Young boys constantly work their way through the market, ready to haul away larger purchases on a crude device that looks like the offspring of a marriage between a stepladder and a wheelbarrow. Mobile vendors working their way through the crowd hawking their wares further complicate mobility.

And all the while the hot tropical sun beats down and a constant babel of Spanish, French, Creole and a smattering of English serenades the ears while the eyes feast on the rainbow of colors. The nose too finds much to occupy itself with the smells of cooking foods, fresh fruits and vegetables and humanity.

Prices - at least for visiting Americans - often seem like bargains. Over there is a Tom Cruise brand shirt - just like the ones you'd buy in an American store for $20 or more - selling here for about a third of that at 100 pesos.

Just past that are hats to provide a straw barrier between the hot tropical sun and the white flesh that is quickly being transformed into flaming red. At 30 pesos (less than $2), who can resist, even though with some persistent bargaining it could be had for a third of that. But $2 already seems like a deal, until rainfall a few days later turns it and my head into a sticky mess as the mystery coating on it washes away. But that was then and this is now.

Over there, a half-dozen, sweet, juicy mangoes - at 10 pesos - beckon irresistibly. Comparing the taste of these mangoes to the ones sold in U.S. stores is like comparing grocery store tomatoes or strawberries to the ones grown in your garden or the taste of cardboard to fresh, home-baked bread.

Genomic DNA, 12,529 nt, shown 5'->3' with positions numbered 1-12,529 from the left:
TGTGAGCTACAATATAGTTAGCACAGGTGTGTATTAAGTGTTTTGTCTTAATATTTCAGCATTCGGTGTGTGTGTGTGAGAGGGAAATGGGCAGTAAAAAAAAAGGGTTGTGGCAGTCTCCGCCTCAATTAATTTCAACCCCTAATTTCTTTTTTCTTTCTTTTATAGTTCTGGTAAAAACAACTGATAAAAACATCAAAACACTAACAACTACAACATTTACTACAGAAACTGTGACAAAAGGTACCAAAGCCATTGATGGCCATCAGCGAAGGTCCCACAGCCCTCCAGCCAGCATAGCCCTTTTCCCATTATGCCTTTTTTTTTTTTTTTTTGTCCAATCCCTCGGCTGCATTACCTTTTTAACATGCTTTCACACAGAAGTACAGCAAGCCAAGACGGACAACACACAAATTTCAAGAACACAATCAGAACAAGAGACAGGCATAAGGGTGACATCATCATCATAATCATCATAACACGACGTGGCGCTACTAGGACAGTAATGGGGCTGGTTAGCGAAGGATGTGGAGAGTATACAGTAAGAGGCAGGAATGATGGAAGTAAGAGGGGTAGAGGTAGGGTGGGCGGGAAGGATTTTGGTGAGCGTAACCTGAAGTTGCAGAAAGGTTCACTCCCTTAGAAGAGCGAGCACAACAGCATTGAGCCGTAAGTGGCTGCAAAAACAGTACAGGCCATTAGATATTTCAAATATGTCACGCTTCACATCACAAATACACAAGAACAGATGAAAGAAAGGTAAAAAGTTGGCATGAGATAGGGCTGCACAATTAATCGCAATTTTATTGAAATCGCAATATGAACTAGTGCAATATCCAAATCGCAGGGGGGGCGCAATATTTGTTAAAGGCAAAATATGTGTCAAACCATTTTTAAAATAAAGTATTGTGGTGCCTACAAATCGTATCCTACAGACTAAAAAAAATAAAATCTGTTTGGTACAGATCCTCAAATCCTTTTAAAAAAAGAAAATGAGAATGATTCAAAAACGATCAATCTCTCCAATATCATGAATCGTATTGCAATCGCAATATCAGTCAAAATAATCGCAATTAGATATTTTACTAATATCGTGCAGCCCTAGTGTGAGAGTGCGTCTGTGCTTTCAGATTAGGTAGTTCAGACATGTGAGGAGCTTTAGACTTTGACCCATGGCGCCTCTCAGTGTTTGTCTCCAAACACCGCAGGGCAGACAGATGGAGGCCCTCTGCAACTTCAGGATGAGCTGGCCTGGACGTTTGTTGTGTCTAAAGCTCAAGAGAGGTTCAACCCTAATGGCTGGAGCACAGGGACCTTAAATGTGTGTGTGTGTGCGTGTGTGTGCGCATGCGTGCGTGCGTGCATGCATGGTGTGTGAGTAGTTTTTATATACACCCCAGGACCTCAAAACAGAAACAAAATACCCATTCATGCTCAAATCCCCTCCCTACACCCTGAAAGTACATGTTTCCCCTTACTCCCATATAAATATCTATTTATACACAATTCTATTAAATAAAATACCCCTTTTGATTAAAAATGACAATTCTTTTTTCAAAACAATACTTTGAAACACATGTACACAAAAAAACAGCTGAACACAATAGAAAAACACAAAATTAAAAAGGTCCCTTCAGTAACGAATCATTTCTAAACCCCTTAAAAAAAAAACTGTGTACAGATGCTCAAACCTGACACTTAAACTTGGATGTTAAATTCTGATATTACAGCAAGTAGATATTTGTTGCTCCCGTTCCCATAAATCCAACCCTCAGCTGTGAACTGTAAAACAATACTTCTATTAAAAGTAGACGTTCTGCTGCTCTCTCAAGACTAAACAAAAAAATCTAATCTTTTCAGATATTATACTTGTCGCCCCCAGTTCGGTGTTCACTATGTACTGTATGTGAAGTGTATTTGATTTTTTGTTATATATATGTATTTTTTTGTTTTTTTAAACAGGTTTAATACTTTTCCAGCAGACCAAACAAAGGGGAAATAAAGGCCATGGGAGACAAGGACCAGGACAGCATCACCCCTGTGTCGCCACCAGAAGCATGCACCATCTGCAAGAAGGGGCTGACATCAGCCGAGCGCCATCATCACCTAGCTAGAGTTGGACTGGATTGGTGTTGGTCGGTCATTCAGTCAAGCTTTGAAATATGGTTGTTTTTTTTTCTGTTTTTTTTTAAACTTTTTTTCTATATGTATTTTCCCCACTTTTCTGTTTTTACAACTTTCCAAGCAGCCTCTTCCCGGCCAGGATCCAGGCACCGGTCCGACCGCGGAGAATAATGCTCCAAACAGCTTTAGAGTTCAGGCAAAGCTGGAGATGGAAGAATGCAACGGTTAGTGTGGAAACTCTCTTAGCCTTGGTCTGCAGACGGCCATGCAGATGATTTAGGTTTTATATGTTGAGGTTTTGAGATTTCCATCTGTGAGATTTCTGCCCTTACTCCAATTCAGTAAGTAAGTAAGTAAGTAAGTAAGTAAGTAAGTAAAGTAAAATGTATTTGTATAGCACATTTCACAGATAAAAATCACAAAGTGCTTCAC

While it's possible to bargain with the vendors on at least some items, it takes some command of the language - usually French or Creole, though Spanish might work with some - to get further than an exchange of blank stares.

Elsewhere, vendors have set up little stands to sell their versions of fast foods. And almost everyone is calling out - either in hopes of convincing a passerby to buy - or to use your camera to take their photograph. In some countries, it can be dangerous to take someone's picture. In Elias Piña, refusing to take a picture isn't dangerous, but it is almost impossible.

Across the street from the parish center, a large sound system rapidly hammers out a loud, nonstop message - apparently on a tape loop - to sell something. What comes through most clearly every 30 or so seconds are the words, aye-yi-yi-yi and senorita.

Eventually, customers drift away, the Haitians grace time in the Dominican Republic nears an end drawing them back across the border, so the market closes.

The only thing left behind is the sort of garbage that large crowds of people everywhere seem to leave as a memorial to their existence. Young boys are picking it up and sweeping to restore the area to normalcy before the next market.

Aye-yi-yi-yi